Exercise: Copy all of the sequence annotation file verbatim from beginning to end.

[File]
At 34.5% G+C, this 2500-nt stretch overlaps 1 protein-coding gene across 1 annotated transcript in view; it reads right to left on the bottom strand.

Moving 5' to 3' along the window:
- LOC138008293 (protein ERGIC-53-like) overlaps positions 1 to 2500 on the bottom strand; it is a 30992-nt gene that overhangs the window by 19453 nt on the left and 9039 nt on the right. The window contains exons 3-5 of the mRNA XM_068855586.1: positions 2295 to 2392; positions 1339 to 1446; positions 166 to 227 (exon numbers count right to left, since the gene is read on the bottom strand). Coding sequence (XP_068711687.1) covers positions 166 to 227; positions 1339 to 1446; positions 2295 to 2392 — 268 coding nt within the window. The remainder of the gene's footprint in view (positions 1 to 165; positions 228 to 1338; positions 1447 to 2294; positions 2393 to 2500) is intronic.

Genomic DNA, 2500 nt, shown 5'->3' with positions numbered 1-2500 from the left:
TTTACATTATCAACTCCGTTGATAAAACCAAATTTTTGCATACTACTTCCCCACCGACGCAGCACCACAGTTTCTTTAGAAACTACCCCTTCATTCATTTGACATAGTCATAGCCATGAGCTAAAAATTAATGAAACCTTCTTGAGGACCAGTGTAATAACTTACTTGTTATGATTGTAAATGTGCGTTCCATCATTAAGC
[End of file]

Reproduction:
At 34.5% G+C, this 2500-nt stretch overlaps 1 protein-coding gene across 1 annotated transcript in view; it reads right to left on the bottom strand.

Moving 5' to 3' along the window:
- LOC138008293 (protein ERGIC-53-like) overlaps positions 1 to 2500 on the bottom strand; it is a 30992-nt gene that overhangs the window by 19453 nt on the left and 9039 nt on the right. The window contains exons 3-5 of the mRNA XM_068855586.1: positions 2295 to 2392; positions 1339 to 1446; positions 166 to 227 (exon numbers count right to left, since the gene is read on the bottom strand). Coding sequence (XP_068711687.1) covers positions 166 to 227; positions 1339 to 1446; positions 2295 to 2392 — 268 coding nt within the window. The remainder of the gene's footprint in view (positions 1 to 165; positions 228 to 1338; positions 1447 to 2294; positions 2393 to 2500) is intronic.

Genomic DNA, 2500 nt, shown 5'->3' with positions numbered 1-2500 from the left:
TTTACATTATCAACTCCGTTGATAAAACCAAATTTTTGCATACTACTTCCCCACCGACGCAGCACCACAGTTTCTTTAGAAACTACCCCTTCATTCATTTGACATAGTCATAGCCATGAGCTAAAAATTAATGAAACCTTCTTGAGGACCAGTGTAATAACTTACTTGTTATGATTGTAAATGTGCGTTCCATCATTAAGC